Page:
Figures reveal that only three of Kirklees Active Leisure's sites turn a profit, as consultation continues on closure of several centres

Only three of Kirklees Active Leisure’s (KAL) 11 sites are making an annual profit, with some reporting losses of more than half a million pounds each year.
Watch more of our videos on Shots! 
and live on Freeview channel 276
Visit Shots! now

Spen Valley Leisure Centre, Bradley Park Golf Club and Leeds Road Sports Complex are the three sites that are turning a profit for KAL.

At the other end of the spectrum are the Stadium Health and Fitness Club, Batley Sports and Tennis Centre, and Dewsbury Sports Centre, which all report deficits of more than £500,000 each year.

Hide Ad
Hide Ad

Other centres making losses of more than £100,000 are Huddersfield Leisure Centre, Scissett Baths and Fitness Centre, and Colne Valley Leisure Centre.

Spen Valley Leisure CentreSpen Valley Leisure Centre
Spen Valley Leisure Centre

This information has been brought to light as Kirklees Council has commenced consultation on its plans for the future of KAL-run leisure facilities across the district.

The document puts forward proposals to keep the Huddersfield and Spen Valley leisure centres open as KAL’s “core offer” and close three sites at Batley, Slaithwaite and Dewsbury.

The plans also set out several “marginal sites” which the council hopes can be kept open. However, these could be closed if financial or operational circumstances change. These facilities are: Bradley Golf Club, Deighton Sports Arena, Holmfirth Pool and Fitness Centre, Leeds Road Sports Complex, and Scissett Baths and Fitness Centre.

Hide Ad
Hide Ad

The review of the district’s leisure centres has come about because the council says it can no longer offer KAL the same level of financial support as it did previously due to financial pressures of its own – looking to make a £47m saving to avoid declaring effective bankruptcy.

Dewsbury Sports CentreDewsbury Sports Centre
Dewsbury Sports Centre

Due to this, the local authority will be reducing its contribution from the £6.1m that was provided in this year’s budget, to £2.55m annually - but this means that KAL cannot afford to keep operating all of its sites.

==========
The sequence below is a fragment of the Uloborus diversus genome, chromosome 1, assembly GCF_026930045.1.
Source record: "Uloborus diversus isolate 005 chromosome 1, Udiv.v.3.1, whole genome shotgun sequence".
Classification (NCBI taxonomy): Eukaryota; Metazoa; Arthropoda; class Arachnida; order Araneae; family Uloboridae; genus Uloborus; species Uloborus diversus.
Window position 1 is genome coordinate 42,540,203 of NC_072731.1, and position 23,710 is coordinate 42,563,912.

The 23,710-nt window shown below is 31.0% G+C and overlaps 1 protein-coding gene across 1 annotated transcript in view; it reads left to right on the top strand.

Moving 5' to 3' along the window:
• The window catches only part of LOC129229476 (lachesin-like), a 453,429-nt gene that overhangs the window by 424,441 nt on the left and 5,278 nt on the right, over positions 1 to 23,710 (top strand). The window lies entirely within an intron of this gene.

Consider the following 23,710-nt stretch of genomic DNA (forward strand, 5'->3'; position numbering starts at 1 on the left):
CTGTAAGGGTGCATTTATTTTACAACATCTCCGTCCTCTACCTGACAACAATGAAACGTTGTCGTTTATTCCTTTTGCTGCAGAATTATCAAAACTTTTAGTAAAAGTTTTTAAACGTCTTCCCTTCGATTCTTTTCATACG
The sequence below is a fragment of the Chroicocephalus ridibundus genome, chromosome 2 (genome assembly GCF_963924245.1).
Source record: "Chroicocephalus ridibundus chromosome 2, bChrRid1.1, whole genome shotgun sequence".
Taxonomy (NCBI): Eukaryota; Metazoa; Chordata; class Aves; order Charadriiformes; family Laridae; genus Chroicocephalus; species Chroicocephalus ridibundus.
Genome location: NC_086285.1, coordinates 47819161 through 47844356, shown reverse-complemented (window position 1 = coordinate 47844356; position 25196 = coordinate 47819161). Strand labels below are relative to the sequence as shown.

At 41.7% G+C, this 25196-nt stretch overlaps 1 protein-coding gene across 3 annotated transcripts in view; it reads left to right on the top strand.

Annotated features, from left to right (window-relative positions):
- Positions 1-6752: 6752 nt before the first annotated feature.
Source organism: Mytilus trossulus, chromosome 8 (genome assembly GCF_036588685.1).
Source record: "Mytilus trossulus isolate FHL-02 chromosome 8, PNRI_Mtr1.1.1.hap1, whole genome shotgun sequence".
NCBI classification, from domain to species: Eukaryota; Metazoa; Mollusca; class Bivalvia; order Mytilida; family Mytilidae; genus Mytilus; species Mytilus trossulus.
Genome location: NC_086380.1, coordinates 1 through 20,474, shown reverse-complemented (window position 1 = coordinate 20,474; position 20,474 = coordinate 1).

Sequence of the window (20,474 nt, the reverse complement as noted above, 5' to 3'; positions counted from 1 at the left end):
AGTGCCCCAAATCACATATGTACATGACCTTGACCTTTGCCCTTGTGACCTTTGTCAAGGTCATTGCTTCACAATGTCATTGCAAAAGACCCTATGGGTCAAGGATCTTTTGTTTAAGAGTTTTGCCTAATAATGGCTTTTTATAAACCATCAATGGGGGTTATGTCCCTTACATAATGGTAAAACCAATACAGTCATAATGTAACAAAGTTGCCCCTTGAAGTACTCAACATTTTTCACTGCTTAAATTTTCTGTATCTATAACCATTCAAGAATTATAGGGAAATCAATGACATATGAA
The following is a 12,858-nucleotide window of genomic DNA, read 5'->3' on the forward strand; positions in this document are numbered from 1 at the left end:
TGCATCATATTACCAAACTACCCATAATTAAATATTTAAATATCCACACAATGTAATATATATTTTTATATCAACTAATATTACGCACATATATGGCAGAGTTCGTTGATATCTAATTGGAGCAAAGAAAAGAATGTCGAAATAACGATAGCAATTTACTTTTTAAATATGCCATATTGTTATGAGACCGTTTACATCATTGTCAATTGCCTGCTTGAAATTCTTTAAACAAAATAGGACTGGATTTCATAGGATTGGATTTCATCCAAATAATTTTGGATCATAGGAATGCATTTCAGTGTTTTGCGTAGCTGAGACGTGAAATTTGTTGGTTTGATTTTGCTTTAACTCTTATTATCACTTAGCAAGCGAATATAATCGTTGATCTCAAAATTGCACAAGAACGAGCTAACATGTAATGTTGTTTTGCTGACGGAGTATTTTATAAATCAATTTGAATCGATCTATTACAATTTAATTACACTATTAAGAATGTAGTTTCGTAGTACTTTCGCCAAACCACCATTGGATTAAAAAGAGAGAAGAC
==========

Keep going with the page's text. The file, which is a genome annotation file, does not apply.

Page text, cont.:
As inflationary pressures hit the leisure sector with the cost of living crisis, the prices of energy and the general running of facilities rose rapidly.

In KAL-managed centres, utility bills increased from around £1m to £4m per year. On top of this, the rise in the national minimum wage and long-term closures during the Covid years also took their toll on the service.

Read More
Read more: Batley and Dewsbury residents unite in campaign against plans to clos...
Hide Ad
Hide Ad

Below, we take a look at the state of each of KAL’s leisure facilities in North Kirklees, according to the information provided in the council’s consultation document.

“Core offer”

Spen Valley Leisure Centre – In profit

The Spen Valley site is the newest centre in Kirklees, opening its doors for the first time last February and costing £18.6m. It is one of only two KAL centres that are making a profit.

The leisure centre has a gym, two pools, a cycling studio, two studios and an athletics track. The cost of essential maintenance over the next three years is £250,000, with this being used to look after the track.

Proposed closures

Batley Sports and Tennis Centre – Over £500,000 deficit

The centre is described as operating at a “significant loss”, with £611,000 also anticipated to be needed for essential works over the next three years. Facilities at the site include two pools, a gym, indoor and outdoor tennis courts and an Astroturf pitch.

Hide Ad
Hide Ad

The council highlights that a range of groups use the site including 12 football clubs, one tri-club, one gymnastics club, five rugby clubs, a rounders club, netball league, badminton club and an athletics club. One football club has a long-term agreement for use of the all-weather pitch.

On top of this, the centre has a women’s only fitness suite and is located right next to Batley Girls’ High School, which uses the premises for PE lessons.

Dewsbury Sports Centre – Over £500,000 deficit

The centre required the largest amount of maintenance over the next three years, with this anticipated to cost £2.1m. The site is described as “expensive to operate” and the council says further investigation into the presence of RAAC is required.

It is regularly used by one swimming club, one rowing club, one underwater hockey club, four karate clubs, three netball clubs, one cricket club, and four other local groups. It is also used for older people’s activity sessions. Facilities include two pools, a gym, an indoor Astroturf track, spa area and a sports hall.